Happy National Cybersecurity Awareness Month! In an era where it feels like threats are coming at us from all angles, it’s more crucial than ever to be vigilant and proactive in protecting your digital assets. Every October, this nationwide initiative—started by the U.S. Department of Homeland Security and the National Cyber Security Alliance—aims to raise awareness about the importance of cybersecurity and promote best practices for staying safe online.
While cybersecurity holds a certain significance during the month of October, we believe it’s a year-round initiative. In this blog post, we'll be sharing our most top-of-mind cybersecurity tips and trends to help you stay secure not only during this awareness month, but all year long.
Also fair warning: This isn’t your average “tips and tricks” roundup. Yes, there will be practical tips (it is Cybersecurity Awareness Month after all), but I’ve also included some hot takes that I hope provide just the right amount of spice.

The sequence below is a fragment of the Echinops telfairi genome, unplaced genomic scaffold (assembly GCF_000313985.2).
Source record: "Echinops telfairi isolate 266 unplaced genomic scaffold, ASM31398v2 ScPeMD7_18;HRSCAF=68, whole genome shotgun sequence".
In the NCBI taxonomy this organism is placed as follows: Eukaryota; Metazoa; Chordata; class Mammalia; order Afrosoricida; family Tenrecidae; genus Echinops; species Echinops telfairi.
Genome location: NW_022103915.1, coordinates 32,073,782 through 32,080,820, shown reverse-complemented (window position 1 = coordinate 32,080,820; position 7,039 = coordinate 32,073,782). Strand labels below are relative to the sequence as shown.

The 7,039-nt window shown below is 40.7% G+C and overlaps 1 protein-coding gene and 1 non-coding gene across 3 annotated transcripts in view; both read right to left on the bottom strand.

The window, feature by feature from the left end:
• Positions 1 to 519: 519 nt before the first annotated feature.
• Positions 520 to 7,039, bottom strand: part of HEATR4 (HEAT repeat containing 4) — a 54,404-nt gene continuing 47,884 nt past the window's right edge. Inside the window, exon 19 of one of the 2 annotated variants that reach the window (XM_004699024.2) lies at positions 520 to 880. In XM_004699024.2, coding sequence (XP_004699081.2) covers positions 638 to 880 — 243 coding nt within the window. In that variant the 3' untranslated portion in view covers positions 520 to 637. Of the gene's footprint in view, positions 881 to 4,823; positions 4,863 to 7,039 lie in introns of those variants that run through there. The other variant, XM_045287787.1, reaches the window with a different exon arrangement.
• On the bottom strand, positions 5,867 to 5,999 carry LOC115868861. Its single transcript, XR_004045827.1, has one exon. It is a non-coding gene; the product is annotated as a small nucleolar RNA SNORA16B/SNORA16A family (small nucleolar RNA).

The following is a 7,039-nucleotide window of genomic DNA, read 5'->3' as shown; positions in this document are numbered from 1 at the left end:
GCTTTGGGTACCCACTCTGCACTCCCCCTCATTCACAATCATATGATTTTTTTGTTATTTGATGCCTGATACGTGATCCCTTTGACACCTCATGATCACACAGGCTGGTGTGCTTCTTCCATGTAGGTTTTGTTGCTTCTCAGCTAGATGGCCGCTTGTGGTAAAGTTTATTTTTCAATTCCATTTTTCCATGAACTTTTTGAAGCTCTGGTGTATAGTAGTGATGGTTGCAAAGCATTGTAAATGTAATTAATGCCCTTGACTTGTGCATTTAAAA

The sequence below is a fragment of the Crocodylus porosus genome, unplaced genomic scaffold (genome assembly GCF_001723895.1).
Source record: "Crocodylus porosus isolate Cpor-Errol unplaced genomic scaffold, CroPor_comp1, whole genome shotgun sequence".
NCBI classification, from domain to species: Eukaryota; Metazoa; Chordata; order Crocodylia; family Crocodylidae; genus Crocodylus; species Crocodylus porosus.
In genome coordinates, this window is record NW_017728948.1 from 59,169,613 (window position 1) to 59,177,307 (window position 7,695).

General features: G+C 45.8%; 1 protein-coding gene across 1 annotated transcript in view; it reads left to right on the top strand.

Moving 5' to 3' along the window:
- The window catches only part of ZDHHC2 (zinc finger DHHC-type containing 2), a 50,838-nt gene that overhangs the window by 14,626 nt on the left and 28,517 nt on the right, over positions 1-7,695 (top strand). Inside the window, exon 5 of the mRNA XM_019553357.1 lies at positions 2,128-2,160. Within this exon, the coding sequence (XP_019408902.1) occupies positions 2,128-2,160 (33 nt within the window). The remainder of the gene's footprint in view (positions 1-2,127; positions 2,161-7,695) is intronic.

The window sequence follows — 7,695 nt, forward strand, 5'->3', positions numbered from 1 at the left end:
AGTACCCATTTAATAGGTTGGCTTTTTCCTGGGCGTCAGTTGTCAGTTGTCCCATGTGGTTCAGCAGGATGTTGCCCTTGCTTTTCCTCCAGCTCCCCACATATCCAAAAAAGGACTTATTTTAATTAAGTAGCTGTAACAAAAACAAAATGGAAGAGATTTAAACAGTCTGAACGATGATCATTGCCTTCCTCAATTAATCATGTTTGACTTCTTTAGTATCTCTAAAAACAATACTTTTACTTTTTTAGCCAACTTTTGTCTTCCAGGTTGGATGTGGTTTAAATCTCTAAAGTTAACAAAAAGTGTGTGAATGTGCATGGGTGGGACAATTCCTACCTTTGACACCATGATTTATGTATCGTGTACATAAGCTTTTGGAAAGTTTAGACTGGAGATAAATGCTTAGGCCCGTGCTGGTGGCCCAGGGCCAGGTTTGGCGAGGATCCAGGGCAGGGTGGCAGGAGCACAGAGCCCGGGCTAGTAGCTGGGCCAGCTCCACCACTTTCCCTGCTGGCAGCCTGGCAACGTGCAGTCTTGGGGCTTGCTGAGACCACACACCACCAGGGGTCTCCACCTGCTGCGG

1. Small Things Can Make a Big Difference
Sometimes, it’s the small things that can make the biggest impact—that’s definitely the case with measures like multi-factor authentication and password security. These are fundamental basics of security, but they don’t always get the attention they deserve.
Let's explore some of these crucial yet often overlooked measures and why you shouldn’t toss them aside so easily.
Multi-Factor Authentication (MFA)
MFA should be like Frank’s RedHot sauce—put that sh*t on everything. MFA adds an extra layer of protection by requiring two or more methods of authentication to verify your identity. This makes it harder for cybercriminals to access your accounts, even if they have your password.
Although MFA seems like a minor inconvenience for some, it's a simple yet powerful deterrent against cybercriminals.
For example, at Huntress, we see a ton of business email compromise (BEC) attacks that could have been thwarted if only more users had MFA. At this point, not enforcing MFA is like locking your door and taping your keys to the outside so that anyone can grab them.